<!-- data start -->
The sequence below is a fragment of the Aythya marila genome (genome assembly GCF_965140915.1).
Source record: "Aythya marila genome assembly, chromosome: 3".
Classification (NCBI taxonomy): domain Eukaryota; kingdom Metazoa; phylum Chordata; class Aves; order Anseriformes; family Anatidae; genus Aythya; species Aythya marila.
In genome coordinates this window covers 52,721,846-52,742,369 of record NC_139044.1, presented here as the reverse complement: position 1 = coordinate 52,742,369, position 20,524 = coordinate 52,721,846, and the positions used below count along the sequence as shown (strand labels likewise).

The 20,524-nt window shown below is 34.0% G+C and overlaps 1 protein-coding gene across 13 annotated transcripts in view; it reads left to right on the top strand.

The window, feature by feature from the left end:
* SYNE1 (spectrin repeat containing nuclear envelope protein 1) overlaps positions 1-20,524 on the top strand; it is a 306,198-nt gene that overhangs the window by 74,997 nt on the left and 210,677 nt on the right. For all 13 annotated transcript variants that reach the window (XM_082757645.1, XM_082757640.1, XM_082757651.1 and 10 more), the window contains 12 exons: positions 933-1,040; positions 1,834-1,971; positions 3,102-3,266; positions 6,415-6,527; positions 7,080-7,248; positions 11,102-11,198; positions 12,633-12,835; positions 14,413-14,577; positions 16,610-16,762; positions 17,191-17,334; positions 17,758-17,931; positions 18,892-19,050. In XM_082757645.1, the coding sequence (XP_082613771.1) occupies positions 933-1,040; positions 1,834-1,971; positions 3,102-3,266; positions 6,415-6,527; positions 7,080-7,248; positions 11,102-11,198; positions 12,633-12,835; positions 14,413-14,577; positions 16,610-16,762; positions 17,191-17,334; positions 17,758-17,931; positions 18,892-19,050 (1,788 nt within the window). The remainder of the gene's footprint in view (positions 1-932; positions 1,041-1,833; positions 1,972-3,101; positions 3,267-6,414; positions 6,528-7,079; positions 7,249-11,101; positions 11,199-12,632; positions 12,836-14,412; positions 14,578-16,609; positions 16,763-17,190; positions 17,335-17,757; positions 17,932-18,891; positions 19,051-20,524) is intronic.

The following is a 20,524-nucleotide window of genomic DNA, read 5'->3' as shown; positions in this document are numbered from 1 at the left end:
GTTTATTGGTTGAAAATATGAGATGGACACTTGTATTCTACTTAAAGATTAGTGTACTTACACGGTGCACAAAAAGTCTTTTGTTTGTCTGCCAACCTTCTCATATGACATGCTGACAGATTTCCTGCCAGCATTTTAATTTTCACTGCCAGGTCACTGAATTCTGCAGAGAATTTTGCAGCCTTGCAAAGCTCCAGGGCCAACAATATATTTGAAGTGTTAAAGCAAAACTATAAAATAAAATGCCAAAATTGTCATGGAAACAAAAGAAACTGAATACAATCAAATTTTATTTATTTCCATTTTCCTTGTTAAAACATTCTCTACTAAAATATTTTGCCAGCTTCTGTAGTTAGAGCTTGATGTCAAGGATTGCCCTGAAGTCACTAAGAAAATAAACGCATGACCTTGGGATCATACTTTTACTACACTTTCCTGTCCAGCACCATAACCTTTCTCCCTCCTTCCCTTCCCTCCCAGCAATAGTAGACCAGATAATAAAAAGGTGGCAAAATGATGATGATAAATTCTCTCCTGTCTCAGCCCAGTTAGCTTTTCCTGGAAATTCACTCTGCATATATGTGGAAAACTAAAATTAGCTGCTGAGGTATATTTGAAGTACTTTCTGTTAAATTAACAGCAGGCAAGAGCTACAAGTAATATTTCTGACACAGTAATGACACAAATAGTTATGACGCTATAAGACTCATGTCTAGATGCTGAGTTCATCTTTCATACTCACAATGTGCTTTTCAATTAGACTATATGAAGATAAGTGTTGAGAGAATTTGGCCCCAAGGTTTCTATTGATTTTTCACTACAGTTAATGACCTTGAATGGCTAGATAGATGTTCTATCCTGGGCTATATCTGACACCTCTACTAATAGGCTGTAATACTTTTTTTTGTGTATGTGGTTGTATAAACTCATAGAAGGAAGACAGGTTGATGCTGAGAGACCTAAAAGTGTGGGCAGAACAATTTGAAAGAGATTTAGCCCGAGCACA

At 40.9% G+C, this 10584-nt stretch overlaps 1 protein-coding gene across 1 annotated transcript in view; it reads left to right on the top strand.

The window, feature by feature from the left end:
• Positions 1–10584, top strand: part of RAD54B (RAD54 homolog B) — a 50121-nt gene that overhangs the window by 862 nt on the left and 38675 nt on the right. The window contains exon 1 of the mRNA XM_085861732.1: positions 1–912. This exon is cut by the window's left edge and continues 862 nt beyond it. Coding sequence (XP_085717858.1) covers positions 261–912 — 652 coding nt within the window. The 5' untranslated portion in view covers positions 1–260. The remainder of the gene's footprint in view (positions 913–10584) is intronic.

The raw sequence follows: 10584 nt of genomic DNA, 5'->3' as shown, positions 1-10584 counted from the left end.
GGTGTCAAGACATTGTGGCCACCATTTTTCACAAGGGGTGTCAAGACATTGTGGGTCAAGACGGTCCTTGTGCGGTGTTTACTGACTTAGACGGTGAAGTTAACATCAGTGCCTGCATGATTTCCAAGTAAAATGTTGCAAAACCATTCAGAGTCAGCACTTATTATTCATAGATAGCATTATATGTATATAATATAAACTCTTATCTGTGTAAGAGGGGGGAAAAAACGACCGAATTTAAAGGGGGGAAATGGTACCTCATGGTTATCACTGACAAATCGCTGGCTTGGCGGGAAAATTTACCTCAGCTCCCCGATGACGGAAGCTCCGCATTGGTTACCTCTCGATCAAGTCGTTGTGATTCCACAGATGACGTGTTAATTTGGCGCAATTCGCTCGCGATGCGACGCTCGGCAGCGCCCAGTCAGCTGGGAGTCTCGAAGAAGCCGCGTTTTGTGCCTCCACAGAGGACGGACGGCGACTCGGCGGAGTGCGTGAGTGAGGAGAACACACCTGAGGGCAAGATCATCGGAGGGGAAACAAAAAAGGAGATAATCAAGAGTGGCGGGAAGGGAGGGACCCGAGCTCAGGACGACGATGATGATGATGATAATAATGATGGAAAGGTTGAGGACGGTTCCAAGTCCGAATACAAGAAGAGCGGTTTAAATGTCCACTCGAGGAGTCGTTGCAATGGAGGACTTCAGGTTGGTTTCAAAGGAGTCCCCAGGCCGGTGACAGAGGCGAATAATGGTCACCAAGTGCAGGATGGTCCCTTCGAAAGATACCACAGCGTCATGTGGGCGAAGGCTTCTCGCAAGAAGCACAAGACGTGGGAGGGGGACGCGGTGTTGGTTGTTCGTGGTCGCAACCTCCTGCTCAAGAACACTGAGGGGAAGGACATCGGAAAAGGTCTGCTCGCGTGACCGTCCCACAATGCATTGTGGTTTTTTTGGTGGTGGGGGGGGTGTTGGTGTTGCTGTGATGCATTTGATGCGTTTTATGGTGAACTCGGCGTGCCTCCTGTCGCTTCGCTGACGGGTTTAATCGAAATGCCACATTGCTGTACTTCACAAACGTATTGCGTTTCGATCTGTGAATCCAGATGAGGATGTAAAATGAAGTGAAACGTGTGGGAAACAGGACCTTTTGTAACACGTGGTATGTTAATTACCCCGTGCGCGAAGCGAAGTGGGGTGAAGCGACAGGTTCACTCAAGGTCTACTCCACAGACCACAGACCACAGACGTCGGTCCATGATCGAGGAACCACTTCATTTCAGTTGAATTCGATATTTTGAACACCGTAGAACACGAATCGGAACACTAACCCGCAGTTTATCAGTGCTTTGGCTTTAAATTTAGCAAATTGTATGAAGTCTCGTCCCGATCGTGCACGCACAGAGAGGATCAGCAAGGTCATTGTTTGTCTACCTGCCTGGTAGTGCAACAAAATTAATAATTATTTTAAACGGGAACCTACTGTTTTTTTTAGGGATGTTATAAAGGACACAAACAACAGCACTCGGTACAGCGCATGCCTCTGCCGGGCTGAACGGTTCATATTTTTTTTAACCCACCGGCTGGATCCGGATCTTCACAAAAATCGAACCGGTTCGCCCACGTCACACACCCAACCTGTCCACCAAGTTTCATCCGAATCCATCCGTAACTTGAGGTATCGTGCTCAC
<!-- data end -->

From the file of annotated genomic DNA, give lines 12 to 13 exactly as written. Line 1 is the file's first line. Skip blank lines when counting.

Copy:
• Positions 1–10584, top strand: part of RAD54B (RAD54 homolog B) — a 50121-nt gene that overhangs the window by 862 nt on the left and 38675 nt on the right. The window contains exon 1 of the mRNA XM_085861732.1: positions 1–912. This exon is cut by the window's left edge and continues 862 nt beyond it. Coding sequence (XP_085717858.1) covers positions 261–912 — 652 coding nt within the window. The 5' untranslated portion in view covers positions 1–260. The remainder of the gene's footprint in view (positions 913–10584) is intronic.

The raw sequence follows: 10584 nt of genomic DNA, 5'->3' as shown, positions 1-10584 counted from the left end.